• Thursday, June 13, 2024
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SPDC appeals asset sale judgment on controversial OML 11

SPDC appeals asset sale judgment on controversial OML 11

Shell Petroleum Development Company (SPDC) has appealed the asset sale judgment by the Rivers State High Court which affirmed the enforcement of the purported sale of interests in SPDC’s JV’s assets in Kidney Island and specified interests in OML 11 to the Rivers State government.

The Rivers State High Court had on Thursday delivered judgment in suit No.PHC/652/CS/2020 filed by the Attorney General of Rivers State against Shell Petroleum Development Company (SPDC) of Nigeria Limited.

The presiding judge, Charles Nwogu, had directed the defendant to account for and hand over to the claimant all monetary accruals it had made from its continued appropriation of the fixed landed assets comprised in its Kidney Island Base, Port Harcourt, and interests in lands comprised in OML 11 from the date the Deputy Sheriff of the High Court of Rivers State issued title documents thereon to the claimant until the defendant peaceably yields up possession thereof.

But SPDC has filed an appeal and an application for a stay of execution of the recent judgment.

According to the company, in the underlying judgment (Chief Agbara and Others v. SPDC), which is being enforced by the sale, the claimants themselves accepted in the High Court in England that the claim was “miscalculated” and “materially overstated”.

Prior to the instant case, according to SPDC, the Rivers State government had filed a similar case at the Federal High Court in Abuja asking the court to direct the Minister of Petroleum Resources to recognise the same purported interest acquired through auction sale. The Rivers State government withdrew the Abuja case in July 2020 and refiled the new case at the Rivers State High Court without joining the Minister of Petroleum Resources. An application by SPDC to join the Minister of Petroleum Resources to the suit as a necessary party for a just determination of the issues was denied by the judge, the company said.

Under the Nigerian Petroleum Act, any acquisition or assignment of interests in a licence or lease must have the consent of the Minister of Petroleum Resources.

The root case, Chief Agbara and Others v. SPDC, which led to the purported sale of interests in SPDC JV’s assets, according to the company, is still the subject of ongoing proceedings in several courts, including the Supreme Court, and SPDC says it insists that no payment is due and any purported sale or enforcement of payment is premature and prejudicial to ongoing proceedings. It said it is also challenging the auction sale on appeal.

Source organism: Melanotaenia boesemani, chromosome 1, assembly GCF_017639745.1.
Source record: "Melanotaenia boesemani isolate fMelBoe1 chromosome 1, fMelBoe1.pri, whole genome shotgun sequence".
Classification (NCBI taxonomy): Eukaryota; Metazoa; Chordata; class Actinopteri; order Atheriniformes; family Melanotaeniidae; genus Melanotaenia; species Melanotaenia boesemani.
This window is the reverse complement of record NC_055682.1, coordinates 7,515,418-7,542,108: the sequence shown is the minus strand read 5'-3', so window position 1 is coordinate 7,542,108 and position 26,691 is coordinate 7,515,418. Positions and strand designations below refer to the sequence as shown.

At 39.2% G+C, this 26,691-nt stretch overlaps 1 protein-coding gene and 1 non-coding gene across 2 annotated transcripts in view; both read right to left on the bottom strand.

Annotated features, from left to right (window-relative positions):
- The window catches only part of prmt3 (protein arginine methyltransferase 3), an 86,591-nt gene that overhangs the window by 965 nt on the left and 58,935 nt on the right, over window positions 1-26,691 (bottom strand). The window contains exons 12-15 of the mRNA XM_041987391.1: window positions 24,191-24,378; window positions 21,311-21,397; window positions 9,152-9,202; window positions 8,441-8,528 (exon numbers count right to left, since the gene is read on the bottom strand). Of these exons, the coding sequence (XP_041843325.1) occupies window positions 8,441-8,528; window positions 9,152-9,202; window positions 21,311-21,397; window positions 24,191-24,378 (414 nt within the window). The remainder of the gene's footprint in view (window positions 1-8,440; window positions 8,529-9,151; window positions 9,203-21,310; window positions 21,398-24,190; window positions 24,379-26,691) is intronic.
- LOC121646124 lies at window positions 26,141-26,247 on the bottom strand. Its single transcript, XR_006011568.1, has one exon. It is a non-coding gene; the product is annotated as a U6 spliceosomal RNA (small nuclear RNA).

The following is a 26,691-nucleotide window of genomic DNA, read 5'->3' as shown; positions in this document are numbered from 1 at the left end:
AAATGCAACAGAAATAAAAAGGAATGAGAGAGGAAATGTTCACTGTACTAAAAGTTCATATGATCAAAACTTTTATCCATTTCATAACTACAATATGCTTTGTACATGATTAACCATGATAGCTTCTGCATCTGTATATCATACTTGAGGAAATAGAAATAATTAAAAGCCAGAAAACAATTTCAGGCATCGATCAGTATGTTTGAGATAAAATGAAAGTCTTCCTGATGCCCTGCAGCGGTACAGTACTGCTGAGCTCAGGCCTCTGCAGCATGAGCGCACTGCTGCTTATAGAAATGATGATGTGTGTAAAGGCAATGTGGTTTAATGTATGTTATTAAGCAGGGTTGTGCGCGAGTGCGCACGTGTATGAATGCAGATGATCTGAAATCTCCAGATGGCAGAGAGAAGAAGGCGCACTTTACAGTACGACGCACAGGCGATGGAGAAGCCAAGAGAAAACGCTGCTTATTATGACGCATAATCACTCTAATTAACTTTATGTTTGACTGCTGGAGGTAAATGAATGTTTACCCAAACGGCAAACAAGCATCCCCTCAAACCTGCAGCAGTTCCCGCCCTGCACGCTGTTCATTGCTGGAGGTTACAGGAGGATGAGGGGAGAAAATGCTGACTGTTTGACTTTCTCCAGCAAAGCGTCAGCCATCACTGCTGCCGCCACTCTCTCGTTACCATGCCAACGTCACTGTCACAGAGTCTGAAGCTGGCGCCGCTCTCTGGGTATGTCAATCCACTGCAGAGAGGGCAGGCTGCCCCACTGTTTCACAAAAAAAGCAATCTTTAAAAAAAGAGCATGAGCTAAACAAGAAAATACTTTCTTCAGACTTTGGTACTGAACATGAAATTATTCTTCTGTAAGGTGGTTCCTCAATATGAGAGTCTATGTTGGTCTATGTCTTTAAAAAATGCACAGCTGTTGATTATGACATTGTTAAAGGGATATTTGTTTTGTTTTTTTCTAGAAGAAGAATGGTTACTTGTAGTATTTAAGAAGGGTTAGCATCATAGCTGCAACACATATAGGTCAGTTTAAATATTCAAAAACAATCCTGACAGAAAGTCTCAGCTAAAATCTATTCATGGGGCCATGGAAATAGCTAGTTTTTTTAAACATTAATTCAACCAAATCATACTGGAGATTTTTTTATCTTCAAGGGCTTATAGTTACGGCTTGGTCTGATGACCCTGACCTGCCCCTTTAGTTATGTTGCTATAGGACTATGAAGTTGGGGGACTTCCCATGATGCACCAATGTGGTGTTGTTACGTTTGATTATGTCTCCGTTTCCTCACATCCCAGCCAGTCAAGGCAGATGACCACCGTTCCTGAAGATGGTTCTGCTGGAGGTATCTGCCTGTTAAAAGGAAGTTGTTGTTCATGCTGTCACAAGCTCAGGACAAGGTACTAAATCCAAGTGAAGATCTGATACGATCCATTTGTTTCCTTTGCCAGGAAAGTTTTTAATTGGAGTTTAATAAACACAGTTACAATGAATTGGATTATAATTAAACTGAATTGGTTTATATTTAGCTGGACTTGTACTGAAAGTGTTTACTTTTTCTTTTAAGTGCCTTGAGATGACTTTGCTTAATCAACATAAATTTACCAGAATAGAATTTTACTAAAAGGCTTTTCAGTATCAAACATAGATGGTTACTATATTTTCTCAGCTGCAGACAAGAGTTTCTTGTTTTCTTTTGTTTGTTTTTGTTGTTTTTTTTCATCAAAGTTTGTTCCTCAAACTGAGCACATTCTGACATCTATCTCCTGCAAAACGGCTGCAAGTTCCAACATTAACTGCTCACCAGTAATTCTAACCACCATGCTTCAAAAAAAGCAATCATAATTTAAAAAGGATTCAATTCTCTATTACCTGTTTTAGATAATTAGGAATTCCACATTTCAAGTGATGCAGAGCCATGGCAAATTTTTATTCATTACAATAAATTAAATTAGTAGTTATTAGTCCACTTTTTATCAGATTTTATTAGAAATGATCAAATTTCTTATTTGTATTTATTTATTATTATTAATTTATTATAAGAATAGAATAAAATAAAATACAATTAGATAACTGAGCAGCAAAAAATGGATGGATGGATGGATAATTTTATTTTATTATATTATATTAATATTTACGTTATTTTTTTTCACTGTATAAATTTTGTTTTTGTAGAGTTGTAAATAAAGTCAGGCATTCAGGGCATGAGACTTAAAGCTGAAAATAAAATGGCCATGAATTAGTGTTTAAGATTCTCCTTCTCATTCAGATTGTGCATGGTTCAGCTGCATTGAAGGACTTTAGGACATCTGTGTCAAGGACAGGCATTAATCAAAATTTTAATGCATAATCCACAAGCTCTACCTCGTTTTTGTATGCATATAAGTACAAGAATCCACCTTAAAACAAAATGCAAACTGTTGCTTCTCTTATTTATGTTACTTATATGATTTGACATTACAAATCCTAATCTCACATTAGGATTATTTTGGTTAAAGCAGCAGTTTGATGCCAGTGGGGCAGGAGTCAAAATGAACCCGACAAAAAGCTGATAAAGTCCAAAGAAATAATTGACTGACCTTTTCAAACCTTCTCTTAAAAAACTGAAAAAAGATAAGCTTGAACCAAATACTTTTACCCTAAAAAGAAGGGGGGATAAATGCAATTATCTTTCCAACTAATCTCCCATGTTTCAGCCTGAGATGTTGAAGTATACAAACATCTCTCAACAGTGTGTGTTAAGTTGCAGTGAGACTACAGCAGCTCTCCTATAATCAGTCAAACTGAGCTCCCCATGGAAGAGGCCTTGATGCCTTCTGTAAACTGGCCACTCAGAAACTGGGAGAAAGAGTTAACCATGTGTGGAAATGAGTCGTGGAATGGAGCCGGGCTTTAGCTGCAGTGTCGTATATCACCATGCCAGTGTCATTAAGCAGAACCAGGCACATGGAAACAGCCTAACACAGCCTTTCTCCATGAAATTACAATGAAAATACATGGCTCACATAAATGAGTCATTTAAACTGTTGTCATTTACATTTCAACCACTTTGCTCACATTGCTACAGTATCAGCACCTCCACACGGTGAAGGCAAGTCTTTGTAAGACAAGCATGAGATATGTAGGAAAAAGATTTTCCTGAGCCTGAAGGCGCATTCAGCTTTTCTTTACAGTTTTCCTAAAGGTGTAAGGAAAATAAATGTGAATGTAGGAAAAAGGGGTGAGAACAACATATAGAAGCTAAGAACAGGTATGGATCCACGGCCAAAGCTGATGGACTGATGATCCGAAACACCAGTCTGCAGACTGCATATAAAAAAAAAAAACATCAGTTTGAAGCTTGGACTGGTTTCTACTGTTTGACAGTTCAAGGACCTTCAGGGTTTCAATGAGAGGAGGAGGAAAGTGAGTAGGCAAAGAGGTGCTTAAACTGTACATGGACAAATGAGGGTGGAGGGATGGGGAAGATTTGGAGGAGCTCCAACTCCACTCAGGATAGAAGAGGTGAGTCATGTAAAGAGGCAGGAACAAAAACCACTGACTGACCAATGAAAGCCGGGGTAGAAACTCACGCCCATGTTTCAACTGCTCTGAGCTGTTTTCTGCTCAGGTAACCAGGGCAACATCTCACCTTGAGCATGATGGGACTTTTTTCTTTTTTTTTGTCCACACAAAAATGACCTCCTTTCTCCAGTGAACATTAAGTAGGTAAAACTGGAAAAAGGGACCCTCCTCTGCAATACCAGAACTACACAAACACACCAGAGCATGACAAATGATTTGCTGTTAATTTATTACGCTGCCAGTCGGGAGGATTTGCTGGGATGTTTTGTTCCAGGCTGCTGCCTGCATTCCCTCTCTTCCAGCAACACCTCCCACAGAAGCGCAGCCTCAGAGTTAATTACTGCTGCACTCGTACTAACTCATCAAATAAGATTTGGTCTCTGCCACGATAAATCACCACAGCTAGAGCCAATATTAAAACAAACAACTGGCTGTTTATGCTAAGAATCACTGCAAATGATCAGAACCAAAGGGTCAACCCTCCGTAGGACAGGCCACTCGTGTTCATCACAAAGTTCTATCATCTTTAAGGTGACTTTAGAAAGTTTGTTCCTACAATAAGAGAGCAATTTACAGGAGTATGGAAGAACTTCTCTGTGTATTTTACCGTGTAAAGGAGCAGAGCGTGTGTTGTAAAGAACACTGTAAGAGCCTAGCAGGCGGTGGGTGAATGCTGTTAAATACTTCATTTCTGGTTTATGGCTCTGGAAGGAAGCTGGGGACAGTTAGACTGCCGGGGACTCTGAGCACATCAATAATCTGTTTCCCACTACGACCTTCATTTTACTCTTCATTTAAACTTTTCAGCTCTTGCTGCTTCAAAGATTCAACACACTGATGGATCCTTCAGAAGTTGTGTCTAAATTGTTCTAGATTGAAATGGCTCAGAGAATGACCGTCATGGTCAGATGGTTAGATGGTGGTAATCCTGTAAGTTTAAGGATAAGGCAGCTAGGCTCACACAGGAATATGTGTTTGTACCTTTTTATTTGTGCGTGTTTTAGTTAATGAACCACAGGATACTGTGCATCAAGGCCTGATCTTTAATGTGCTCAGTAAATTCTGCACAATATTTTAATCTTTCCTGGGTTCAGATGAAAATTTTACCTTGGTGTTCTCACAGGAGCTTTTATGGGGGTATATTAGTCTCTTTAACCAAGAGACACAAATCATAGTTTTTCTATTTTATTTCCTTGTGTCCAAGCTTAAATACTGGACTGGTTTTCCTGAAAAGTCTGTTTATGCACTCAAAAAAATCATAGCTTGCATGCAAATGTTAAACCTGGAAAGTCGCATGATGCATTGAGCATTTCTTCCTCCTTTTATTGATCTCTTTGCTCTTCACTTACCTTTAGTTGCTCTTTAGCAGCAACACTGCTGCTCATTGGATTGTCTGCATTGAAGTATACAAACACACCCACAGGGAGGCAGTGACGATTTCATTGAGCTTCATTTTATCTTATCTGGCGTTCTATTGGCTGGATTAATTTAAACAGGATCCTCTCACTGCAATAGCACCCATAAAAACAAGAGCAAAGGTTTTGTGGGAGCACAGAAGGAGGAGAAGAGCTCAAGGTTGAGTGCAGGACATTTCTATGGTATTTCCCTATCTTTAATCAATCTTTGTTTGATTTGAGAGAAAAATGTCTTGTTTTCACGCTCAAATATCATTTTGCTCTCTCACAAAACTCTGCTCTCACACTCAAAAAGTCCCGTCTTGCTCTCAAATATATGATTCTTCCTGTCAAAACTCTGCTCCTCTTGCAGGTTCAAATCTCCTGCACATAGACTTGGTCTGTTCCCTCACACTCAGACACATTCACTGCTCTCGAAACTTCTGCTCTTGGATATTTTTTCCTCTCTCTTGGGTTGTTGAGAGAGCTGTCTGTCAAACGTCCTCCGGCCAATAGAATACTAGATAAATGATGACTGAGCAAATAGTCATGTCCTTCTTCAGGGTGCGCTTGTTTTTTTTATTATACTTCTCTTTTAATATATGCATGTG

The root case has its origin in a spill caused by third parties during the Nigerian Civil War, a challenging period which resulted in significant damage to oil and gas infrastructure in the Niger Delta region, SPDC said.

The company said though it does not accept responsibility for the spill, the affected sites in Ejama Ebubu community were fully remediated, and this was certified by the government regulator.

It said the claim for N17 billion as damages was first brought by the Ejama Ebubu community against SPDC in 2001 in the Federal High Court of Nigeria. In 2010, the court gave judgment against SPDC and awarded the claim without SPDC being given reasonable opportunity to defend the facts of the case.

“Indeed, this case has focused too long on procedural issues and not on its merits – we have always been clear that we are ready to defend this case based on the available facts,” the company said.

“SPDC appealed the 2010 judgment and obtained an order to stay the execution of the judgment upon the provision of a bank guarantee issued by First Bank of Nigeria Limited in favour of the claimants. Despite this matter being the subject of ongoing proceedings in the Nigerian courts, the claimants went ahead to seek to enforce the judgment in both Nigeria and England.

“The English court last year rejected the claimants’ attempt to enforce the Nigerian court judgment in the UK, referring to a ‘breach of natural justice’ in the proceedings against Shell in Nigeria. The English court also found that the claimants had ‘materially over-stated’ the value of the judgment which the claimants admitted was N34.716 billion. The court therefore ruled that it would not be just and convenient for a Nigerian judgment to be enforced in the UK which the claimants acknowledge is ‘miscalculated’.

“On Monday, March 2, 2020, the Federal High Court sitting in Abuja issued an order attaching the sum of N182billion in First Bank of Nigeria Limited’s statutory account with the Central Bank of Nigeria in favour of Ejama Ebubu community in Rivers State.

“SPDC and other parties affected by the March 2, 2020 order of the Federal High Court filed separate appeals, as well as applied to set aside the order and restrain its execution pending the appeal decision.

“In accordance with the spirit of fair hearing in the Nigerian judicial system, we remain of the view that until the pending appeals are heard and determined, SPDC is not liable to make any payments, and therefore none any of its assets or interest should not be attached to satisfy the judgement,” it said.

SPDC operates the SPDC Joint Venture on behalf of the JV partners which include the Federal Government, represented by Nigeria National Petroleum Corporation (NNPC), with 55 percent participating interest.